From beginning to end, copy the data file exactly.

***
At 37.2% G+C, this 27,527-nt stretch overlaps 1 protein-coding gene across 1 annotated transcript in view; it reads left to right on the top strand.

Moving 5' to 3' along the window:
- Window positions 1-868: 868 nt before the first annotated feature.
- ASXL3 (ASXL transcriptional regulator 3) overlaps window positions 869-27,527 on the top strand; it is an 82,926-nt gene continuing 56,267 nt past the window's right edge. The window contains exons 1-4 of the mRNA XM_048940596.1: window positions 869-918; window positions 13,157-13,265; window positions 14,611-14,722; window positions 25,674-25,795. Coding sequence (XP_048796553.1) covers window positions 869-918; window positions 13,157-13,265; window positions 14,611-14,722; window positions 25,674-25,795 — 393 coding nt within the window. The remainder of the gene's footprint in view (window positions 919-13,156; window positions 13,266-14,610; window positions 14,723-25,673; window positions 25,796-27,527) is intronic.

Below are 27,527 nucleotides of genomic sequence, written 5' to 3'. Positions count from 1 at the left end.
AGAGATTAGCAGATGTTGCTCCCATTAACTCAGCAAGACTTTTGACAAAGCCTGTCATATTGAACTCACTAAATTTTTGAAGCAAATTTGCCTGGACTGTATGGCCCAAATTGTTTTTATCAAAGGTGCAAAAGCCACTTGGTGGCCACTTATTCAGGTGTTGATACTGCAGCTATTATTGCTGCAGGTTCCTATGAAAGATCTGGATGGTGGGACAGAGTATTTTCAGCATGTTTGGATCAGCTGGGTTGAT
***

At 37.2% G+C, this 27,527-nt stretch overlaps 1 protein-coding gene across 1 annotated transcript in view; it reads left to right on the top strand.

Moving 5' to 3' along the window:
- Window positions 1-868: 868 nt before the first annotated feature.
- ASXL3 (ASXL transcriptional regulator 3) overlaps window positions 869-27,527 on the top strand; it is an 82,926-nt gene continuing 56,267 nt past the window's right edge. The window contains exons 1-4 of the mRNA XM_048940596.1: window positions 869-918; window positions 13,157-13,265; window positions 14,611-14,722; window positions 25,674-25,795. Coding sequence (XP_048796553.1) covers window positions 869-918; window positions 13,157-13,265; window positions 14,611-14,722; window positions 25,674-25,795 — 393 coding nt within the window. The remainder of the gene's footprint in view (window positions 919-13,156; window positions 13,266-14,610; window positions 14,723-25,673; window positions 25,796-27,527) is intronic.

Below are 27,527 nucleotides of genomic sequence, written 5' to 3'. Positions count from 1 at the left end.
AGAGATTAGCAGATGTTGCTCCCATTAACTCAGCAAGACTTTTGACAAAGCCTGTCATATTGAACTCACTAAATTTTTGAAGCAAATTTGCCTGGACTGTATGGCCCAAATTGTTTTTATCAAAGGTGCAAAAGCCACTTGGTGGCCACTTATTCAGGTGTTGATACTGCAGCTATTATTGCTGCAGGTTCCTATGAAAGATCTGGATGGTGGGACAGAGTATTTTCAGCATGTTTGGATCAGCTGGGTTGAT